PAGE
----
Space Princesses and Unrealistic Elements in Sci Fi

This is a message to Edward Willet, who, as the only voting member (the only member of any kind, actually) of that juggernaut of a new literary revival known as the Space Princess Movement, must be consulted on a matter of crucial import!

Edward Willet entered the Space Princess movement with his novel MARSEGURO, on the grounds that (1) the protagonist Emily Wood, selkie, is the daughter of one of the unelected governing families of the planet Marseguro, ergo, a princess from outer space; (2) she looks mighty luscious on the cover in a form-fiting wetsuit. Mr. Willet is also the Winner of the 2009 Prix Aurora Award for having the most prixed aurora. (Just kidding. The award was for Best English Long Form Work.)

Here is the question confronting us: namely, should Ken Macleod (who, as an upstanding fellow, would be acutely and rightfully embarrassed to have his name linked with mine in any capacity) be impressed and drafted against his will to the status of honorary member of the Space Princess movement??!

A related question is how many question marks and exclamation points can a fanboy place after a question before grammarians are offended????! What if the question concerns whether or not Kyle Rainer (?!) is the real Green Lantern???????????!

If he can be impressed, would Mr. MacLeod have full voting rights in the meetings of the Inner Circle? What about the key to the executive washroom? As a literary movement, do we get uniforms? With epaulets?

Here is the introduction to an interview with MacLeod perpetrated by io9 :

Ken MacLeod, author of The Execution Channel, has a new book coming out in the UK next month: The Restoration Game. I interviewed him for Bloggingheads, and he told me about his future projects – including one with galactic princesses.

He’s currently working on a book about synthetic biology called Sin Bio, but he’s also got two other books in mind – one of which will break all the rules of realistic SF. He’s responding to the mundane science fiction movement, whose proponents argue that we should chuck unrealistic things like faster-than-light travel and humanoid aliens. MacLeod’s idea is that there are actually scientific ways you can justify even the most preposterous ideas. But, as you’ll see in our interview, there are some rules that even MacLeod won’t break because the results are “just silly.”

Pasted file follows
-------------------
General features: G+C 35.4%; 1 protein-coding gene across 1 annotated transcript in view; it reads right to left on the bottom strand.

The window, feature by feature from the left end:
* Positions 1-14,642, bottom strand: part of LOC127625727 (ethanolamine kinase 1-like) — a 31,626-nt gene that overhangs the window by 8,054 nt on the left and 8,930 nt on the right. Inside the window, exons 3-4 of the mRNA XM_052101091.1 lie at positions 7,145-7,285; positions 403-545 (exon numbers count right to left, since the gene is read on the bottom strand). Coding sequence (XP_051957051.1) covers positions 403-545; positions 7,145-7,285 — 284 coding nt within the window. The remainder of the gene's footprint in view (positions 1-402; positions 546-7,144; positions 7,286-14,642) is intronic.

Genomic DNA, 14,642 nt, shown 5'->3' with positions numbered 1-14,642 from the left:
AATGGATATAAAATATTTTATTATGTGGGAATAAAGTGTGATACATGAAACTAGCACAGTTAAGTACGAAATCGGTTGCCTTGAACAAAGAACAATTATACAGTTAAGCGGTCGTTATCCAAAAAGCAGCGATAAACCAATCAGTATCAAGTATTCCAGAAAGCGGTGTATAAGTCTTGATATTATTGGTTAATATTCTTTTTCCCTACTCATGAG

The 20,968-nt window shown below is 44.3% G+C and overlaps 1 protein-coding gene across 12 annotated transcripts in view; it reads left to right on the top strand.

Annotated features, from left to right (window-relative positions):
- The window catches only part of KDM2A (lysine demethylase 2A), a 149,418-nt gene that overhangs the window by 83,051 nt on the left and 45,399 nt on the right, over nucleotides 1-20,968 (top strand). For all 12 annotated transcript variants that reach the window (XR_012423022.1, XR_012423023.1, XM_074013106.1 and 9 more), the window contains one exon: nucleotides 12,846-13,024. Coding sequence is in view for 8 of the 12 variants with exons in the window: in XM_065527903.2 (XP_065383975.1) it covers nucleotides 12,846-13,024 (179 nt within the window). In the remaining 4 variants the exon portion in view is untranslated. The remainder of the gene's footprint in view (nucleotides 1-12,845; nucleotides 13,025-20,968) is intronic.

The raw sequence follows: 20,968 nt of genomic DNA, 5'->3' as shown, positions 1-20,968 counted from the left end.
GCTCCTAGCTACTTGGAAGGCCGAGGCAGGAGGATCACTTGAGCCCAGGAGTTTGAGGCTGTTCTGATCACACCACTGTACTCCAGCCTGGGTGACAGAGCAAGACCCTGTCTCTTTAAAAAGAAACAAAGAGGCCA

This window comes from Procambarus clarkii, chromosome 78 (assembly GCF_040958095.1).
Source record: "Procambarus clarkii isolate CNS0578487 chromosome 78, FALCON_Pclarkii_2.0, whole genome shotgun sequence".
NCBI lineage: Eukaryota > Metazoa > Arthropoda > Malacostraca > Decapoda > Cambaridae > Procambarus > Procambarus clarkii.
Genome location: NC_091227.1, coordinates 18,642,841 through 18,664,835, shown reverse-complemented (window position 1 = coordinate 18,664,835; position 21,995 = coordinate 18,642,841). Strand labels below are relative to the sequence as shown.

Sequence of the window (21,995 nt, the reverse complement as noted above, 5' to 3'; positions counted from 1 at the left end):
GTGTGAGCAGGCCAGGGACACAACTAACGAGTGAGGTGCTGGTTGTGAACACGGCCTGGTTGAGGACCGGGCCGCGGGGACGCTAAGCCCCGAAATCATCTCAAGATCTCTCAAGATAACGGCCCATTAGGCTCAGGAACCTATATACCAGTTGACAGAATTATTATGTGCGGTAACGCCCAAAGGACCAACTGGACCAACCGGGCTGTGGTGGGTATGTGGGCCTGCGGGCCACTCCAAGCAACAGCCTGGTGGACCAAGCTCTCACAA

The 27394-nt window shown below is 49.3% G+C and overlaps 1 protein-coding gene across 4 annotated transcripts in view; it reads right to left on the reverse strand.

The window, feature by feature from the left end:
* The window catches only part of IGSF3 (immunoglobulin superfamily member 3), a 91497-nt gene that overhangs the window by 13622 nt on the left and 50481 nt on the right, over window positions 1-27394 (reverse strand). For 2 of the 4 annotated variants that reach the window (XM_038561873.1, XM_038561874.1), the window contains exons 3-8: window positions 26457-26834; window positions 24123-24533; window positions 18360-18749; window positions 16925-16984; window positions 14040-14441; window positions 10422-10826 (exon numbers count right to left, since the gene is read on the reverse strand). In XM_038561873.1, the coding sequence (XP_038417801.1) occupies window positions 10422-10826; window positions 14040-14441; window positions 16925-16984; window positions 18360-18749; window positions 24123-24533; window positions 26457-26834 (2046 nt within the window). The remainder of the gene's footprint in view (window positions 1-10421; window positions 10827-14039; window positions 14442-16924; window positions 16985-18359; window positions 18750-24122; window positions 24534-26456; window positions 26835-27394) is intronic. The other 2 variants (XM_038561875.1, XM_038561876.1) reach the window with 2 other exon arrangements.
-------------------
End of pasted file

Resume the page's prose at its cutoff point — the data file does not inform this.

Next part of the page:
I notice that, like our own beloved literary movement, Mr. Macleod is reacting to the outrageous presumption of the New Mundane movement to eschew unrealistic elements in sci-fi.

I assume “unrealistic elements in sci-fi” means elements like Unobtainium, Arenak, Inoson, Durium, Chryadmantium, Dilithium, Vibranium, Wonderflonium, Upsidaisium, Plutonium-186, Scrith, and General Products hull material.

Yes, the New Mundane movement would require all pulp space opera authors to make all future space-dreadnoughts, motorized armor, Amazon bracelets, freeze-rays, and ringworld material out of plastic, carbon-steel or titanium! That idea of restricting sciffy to merely realistic elements is so outrageous, that I am immediately adding the element Outrageium to my next fictional description of anything outerspacey.

Query: Is the evidence in this interview sufficient to makes Ken MacLeod, a real science fiction author, one with us in spirit? If he is with us in spirit, can we communicate with him via Ouija board? These and other matters must be discussed with nauseating Ent-like patience to every conceivable legalistic hairsplitting detail, and at once! Hopefully, discussed by someone else.

In the meanwhile, here is a link to the interview:

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